8:45 Good morning RAPSI readers, all the way from Kirov where we are eager to report the verdict and potential sentencing of opposition activist Alexei Navalny live as it happens. With you this morning are Maria Gusarova, Ingrid Burke, and Vladimir Yaduta. 


According to investigators, while serving on a voluntary basis as an adviser to the Kirov region governor, Navalny organized the theft of over 10,000 cubic meters of timber. It was allegedly stolen from Kirovles company between May and September 2009 in collusion with Vyatka Timber Company Director Pyotr Ofitserov and Kirovles CEO Vyacheslav Opalyov.

The regional budget is estimated to have suffered the loss of 16 million rubles ($514,140) as a result. In May, however, Kirov Governor Nikita Belykh testified to the contrary in court that he had no grounds from which to conclude that Navalny’s actions as his advisor had in fact caused damage to the region’s economic interests and budget. Belykh stipulated however that he could not speak on the point in his official capacity, “because we have not examined the issue.”

If convicted Navalny along with Ofitserov faces up to ten years in prison, and will be ineligible for public office even if only slapped with probation. On July 5, prosecutors requested a six-year prison sentence and a fine in the amount of one million rubles.

Opalyov, who has entered into an agreement with the prosecution, received a four-year suspended sentence.

Navalny said in the interview with Dozhd TV this past April that he expected a conviction in the present case and announced his intention to run for the Russian presidency.

Then in July he submitted documents to become registered as a mayoral candidate in Moscow, which will hold snap elections on September 8. A spokesperson for the Moscow City Election Commission Commission told RAPSI on July 12 that if convicted of the Kirovles embezzlement, Navalny’s name will be removed from the mayoral candidate list.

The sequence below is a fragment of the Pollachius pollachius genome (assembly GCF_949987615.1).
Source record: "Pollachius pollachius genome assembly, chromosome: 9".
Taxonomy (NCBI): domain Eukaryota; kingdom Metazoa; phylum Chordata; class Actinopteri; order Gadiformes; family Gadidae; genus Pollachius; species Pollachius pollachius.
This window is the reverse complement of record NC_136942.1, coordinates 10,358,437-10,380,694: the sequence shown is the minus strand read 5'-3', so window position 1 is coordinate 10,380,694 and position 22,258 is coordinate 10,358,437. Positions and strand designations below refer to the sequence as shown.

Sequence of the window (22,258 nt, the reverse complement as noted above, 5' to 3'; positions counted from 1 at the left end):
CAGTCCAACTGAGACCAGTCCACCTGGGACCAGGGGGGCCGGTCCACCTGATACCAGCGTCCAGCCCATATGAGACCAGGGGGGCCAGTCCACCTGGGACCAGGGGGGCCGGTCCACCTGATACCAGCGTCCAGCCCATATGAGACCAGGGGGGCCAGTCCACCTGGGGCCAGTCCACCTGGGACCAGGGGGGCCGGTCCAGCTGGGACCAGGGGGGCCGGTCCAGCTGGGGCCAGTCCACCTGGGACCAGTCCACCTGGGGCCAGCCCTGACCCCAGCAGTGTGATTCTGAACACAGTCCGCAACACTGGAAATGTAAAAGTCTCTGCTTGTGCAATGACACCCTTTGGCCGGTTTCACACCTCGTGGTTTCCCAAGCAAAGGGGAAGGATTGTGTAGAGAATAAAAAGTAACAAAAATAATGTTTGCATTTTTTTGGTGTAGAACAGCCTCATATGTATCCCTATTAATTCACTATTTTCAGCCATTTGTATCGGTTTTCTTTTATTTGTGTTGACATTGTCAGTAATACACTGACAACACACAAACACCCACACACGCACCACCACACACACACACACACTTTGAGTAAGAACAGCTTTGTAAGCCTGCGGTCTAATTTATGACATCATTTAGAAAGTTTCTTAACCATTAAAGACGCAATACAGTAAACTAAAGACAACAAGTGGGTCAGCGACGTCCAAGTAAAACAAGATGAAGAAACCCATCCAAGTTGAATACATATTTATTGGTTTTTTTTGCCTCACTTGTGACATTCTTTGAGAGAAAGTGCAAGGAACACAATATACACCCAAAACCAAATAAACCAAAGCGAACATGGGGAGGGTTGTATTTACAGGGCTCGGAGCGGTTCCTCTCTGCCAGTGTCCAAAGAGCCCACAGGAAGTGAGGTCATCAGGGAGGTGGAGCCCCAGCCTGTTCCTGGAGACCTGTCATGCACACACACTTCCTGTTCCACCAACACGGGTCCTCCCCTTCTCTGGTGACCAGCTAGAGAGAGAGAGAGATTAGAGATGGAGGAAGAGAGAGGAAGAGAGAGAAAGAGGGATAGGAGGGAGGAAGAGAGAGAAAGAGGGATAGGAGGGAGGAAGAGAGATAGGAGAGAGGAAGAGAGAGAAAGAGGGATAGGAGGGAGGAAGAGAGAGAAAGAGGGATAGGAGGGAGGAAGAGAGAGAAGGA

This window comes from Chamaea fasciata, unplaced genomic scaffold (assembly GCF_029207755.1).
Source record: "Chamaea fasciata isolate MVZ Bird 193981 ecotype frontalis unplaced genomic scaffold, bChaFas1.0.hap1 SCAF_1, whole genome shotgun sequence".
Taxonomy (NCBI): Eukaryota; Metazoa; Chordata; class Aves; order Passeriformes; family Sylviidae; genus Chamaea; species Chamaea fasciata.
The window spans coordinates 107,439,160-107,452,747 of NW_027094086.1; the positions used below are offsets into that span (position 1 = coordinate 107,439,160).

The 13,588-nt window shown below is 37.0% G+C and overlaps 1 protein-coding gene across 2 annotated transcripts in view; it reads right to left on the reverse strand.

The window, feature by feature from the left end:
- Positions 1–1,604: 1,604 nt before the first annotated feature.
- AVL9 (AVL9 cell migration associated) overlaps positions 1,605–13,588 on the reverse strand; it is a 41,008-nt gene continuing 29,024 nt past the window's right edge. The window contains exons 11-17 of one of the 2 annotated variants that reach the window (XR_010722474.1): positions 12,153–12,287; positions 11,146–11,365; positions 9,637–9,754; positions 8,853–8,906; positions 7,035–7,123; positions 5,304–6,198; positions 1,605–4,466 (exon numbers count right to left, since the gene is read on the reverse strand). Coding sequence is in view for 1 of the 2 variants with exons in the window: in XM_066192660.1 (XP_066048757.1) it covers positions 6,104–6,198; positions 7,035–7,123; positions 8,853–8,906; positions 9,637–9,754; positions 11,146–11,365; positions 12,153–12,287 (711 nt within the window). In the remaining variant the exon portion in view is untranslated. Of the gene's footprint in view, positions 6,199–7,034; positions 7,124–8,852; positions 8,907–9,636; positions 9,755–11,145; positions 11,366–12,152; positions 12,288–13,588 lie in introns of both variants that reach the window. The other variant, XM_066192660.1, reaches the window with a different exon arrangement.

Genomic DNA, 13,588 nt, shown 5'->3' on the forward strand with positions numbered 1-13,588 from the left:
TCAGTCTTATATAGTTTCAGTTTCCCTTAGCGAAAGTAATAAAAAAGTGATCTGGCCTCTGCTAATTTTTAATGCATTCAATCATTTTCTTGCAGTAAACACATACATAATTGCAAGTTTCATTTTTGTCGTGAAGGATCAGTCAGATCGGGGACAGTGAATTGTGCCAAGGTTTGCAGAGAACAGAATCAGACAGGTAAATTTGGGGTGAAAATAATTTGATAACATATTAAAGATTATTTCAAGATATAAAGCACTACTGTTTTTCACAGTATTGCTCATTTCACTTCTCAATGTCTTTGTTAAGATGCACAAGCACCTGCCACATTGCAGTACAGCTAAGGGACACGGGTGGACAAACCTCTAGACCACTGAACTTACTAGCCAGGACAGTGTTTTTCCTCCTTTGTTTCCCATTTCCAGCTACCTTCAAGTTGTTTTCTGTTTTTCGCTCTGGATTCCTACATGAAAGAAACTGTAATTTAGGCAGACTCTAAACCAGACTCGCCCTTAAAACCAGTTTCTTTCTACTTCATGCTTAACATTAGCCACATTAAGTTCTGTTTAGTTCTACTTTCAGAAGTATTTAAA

In addition to the Kirovles embezzlement case, investigators have opened three other criminal cases against Navalny, on charges of embezzlement from a political party, deceiving an international cosmetics company, and illegally conspiring to privatize a central Russia distillery.


The trial began on April 16, but was promptly postponed based on a request by Navalny’s legal team for more time to prepare its defense. The hearing has been rescheduled to start the following week, on April 24.

In appealing for the postponement, Navalny noted that he had not yet exhausted all appeals in his effort to transfer the proceedings from Kirov to Moscow, and that he had not expected the case to move forward in Kirov prior to the final outcome of this decision. He explained further that he had recently added a local Kirov lawyer to his team. The local lawyer needed more time to prepare.

The judge held that Navalny’s team should be afforded a week to prepare for trial.

The following week’s hearing inspired Navalny’s defense team to seek a replacement judge based on allegations of impropriety during witness examination.

This effort was repeated in June, when Navalny’s defense team filed a motion asserting that presiding Judge Sergei Blinov was “acting as a prosecutor, and he should not be carrying out this role."